Surveys suggest this kind of product information would draw in shoppers. In a 2021 questionnaire that research firm Forrester offered to 322 adults familiar with using QR codes, 40% said they would use them to make “smart purchase decisions” in the grocery store. Over half of the respondents said they would use QR codes to redeem coupons or promotions while shopping.
Not every promotional program will entice shoppers to interact with QR codes. In a recent study on the Cornell University campus, food and agricultural economist and assistant professor Aaron Adalja and his colleagues worked QR codes into the labels of milk sold in a school-run store. For the first four weeks, half the milk had a visible sell-by date and a QR code that showed the same sell-by information. In the second four weeks, half the milk only showed the price and expiration date — along with a discount depending on how soon the milk should be purchased — via QR code.
While 70% of the milk sold in the first half of the study had a QR code, only 52% of sales in the latter four weeks were of QR code containers. Interest in the QR codes dropped, even though the second phase offered shoppers some possible savings. For all eight weeks, there were more sales of QR-labeled containers than there were scans of the codes themselves.
Adalja and his team have some ideas about why QR popularity declined. “Our one big hypothesis is that it’s kind of a hassle,” Adalja said. Maybe for bigger-ticket items, like steaks, shoppers would be interested in scanning different options for a discount. But in the case of half-gallons of milk, it seems the novelty of the QR codes or consumers’ willingness to access their information — possibly a combination of the two — lessened over time.
The results align with some standard knowledge about customer engagement, Adalja said. “This isn’t new, but it’s king. If you introduce tech that erodes convenience, it’s likely to kind of backfire on you.”
Generally, he said, a product modification will be more successful if it maintains or improves accessibility to information. For example, a QR code sending people to a recipe that they would otherwise read off the container might have more lasting popularity.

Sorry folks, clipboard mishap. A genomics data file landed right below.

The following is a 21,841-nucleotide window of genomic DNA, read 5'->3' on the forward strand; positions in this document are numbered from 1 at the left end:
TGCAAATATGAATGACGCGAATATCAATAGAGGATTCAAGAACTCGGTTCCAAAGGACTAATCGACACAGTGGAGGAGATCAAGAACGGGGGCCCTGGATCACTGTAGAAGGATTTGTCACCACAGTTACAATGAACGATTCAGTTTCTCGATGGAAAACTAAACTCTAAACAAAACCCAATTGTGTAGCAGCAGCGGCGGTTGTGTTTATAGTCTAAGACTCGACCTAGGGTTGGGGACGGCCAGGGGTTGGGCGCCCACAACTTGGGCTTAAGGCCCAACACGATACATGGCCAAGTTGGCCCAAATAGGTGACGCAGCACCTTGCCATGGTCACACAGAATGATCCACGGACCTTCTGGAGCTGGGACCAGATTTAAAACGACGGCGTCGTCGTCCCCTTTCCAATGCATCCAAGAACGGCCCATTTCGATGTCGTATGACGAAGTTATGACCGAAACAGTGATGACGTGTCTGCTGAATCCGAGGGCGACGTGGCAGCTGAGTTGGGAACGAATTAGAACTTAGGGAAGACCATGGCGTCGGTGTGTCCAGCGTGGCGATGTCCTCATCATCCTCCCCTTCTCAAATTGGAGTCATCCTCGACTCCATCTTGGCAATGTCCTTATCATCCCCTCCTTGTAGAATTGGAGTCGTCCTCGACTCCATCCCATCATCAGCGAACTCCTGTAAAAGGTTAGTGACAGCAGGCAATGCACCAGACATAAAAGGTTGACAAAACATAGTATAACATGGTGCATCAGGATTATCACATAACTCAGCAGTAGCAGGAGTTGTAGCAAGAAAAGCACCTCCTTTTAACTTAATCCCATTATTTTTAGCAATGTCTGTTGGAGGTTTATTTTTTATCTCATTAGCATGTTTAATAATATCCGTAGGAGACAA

As QR codes evolve, brands will have to pay attention to packaging laws and what kind of information local or federal governments require to be visible on the item itself. Since individual states make a range of labeling laws, such as product date label requirements, brands have to meet a patchwork of mandates, Adalja added.
In January 2022, new U.S. Department of Agriculture rules kicked in requiring brands to disclose whether or not food have been “bioengineered” with genetically-modified ingredients, with QR codes included as one approved communication method. In another example, brands selling cleaning products in California have had to disclose certain ingredients on the label since 2017. Though Banerjee said some manufacturers might choose to offer the same information via QR code if they can elaborate on why those ingredients are there.
Plans to embed QR codes in the checkout process as an alternative to UPC barcodes could also expand the number of products on shelves with a black-and-white brand portal.
In an initiative called Sunrise 2027, GS1 would like to help all retailers have the technology to scan 2D barcodes — a category of labels that includes QR codes — by 2027. While the program won’t phase out UPCs the intent is to encourage brands to merge the typical bars of vertical lines with 2D barcodes. That way, shoppers can access brand or retailer content affiliated with the code depending on how they scan it, and retailers can rely on the same graphic at the point of sale. Bitly, a 2D code generator company, recently announced plans to funnel more resources into GS1 standards for connecting QR codes on consumer products to websites.
The other type of 2D barcode that brands might adopt is called a data matrix. Morgan said that GS1 is betting the QR code will be more popular, as it holds more data, is more familiar to customers and is easier for digital devices to read.
And even if consumer interest in QR codes in other settings is waning — tracking of restaurant menu QR use shows diners are less interested in ordering that way than they were two years ago — consumer product brands think that QR codes are the answer to shoppers’ demands.
“Consumers are more interested in transparency, industry is more able and willing to share product information, and there's a great tool that everyone knows how to use,” Banerjee said. “It seems like the perfect storm.”